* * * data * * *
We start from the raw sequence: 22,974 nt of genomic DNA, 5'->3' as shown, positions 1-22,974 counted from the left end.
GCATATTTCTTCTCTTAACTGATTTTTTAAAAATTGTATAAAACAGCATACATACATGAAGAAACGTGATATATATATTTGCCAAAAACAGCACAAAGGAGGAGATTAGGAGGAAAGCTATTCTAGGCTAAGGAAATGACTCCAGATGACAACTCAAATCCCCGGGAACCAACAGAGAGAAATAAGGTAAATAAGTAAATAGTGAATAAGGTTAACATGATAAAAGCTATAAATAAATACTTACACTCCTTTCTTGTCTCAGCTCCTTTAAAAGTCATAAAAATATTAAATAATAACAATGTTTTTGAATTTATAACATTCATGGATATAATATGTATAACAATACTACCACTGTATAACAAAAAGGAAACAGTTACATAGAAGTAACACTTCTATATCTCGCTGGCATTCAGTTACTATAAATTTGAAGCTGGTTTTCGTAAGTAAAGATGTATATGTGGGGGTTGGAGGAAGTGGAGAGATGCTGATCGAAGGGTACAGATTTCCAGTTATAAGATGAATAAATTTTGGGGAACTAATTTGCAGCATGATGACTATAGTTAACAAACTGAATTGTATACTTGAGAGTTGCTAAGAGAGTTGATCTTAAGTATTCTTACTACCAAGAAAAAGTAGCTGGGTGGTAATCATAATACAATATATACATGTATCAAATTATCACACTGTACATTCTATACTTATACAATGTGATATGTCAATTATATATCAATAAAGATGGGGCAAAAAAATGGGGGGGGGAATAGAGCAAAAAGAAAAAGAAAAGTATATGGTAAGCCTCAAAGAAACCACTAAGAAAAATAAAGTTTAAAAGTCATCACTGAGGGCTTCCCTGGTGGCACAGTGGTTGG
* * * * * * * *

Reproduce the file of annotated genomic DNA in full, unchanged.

We start from the raw sequence: 22,974 nt of genomic DNA, 5'->3' as shown, positions 1-22,974 counted from the left end.
GCATATTTCTTCTCTTAACTGATTTTTTAAAAATTGTATAAAACAGCATACATACATGAAGAAACGTGATATATATATTTGCCAAAAACAGCACAAAGGAGGAGATTAGGAGGAAAGCTATTCTAGGCTAAGGAAATGACTCCAGATGACAACTCAAATCCCCGGGAACCAACAGAGAGAAATAAGGTAAATAAGTAAATAGTGAATAAGGTTAACATGATAAAAGCTATAAATAAATACTTACACTCCTTTCTTGTCTCAGCTCCTTTAAAAGTCATAAAAATATTAAATAATAACAATGTTTTTGAATTTATAACATTCATGGATATAATATGTATAACAATACTACCACTGTATAACAAAAAGGAAACAGTTACATAGAAGTAACACTTCTATATCTCGCTGGCATTCAGTTACTATAAATTTGAAGCTGGTTTTCGTAAGTAAAGATGTATATGTGGGGGTTGGAGGAAGTGGAGAGATGCTGATCGAAGGGTACAGATTTCCAGTTATAAGATGAATAAATTTTGGGGAACTAATTTGCAGCATGATGACTATAGTTAACAAACTGAATTGTATACTTGAGAGTTGCTAAGAGAGTTGATCTTAAGTATTCTTACTACCAAGAAAAAGTAGCTGGGTGGTAATCATAATACAATATATACATGTATCAAATTATCACACTGTACATTCTATACTTATACAATGTGATATGTCAATTATATATCAATAAAGATGGGGCAAAAAAATGGGGGGGGGAATAGAGCAAAAAGAAAAAGAAAAGTATATGGTAAGCCTCAAAGAAACCACTAAGAAAAATAAAGTTTAAAAGTCATCACTGAGGGCTTCCCTGGTGGCACAGTGGTTGG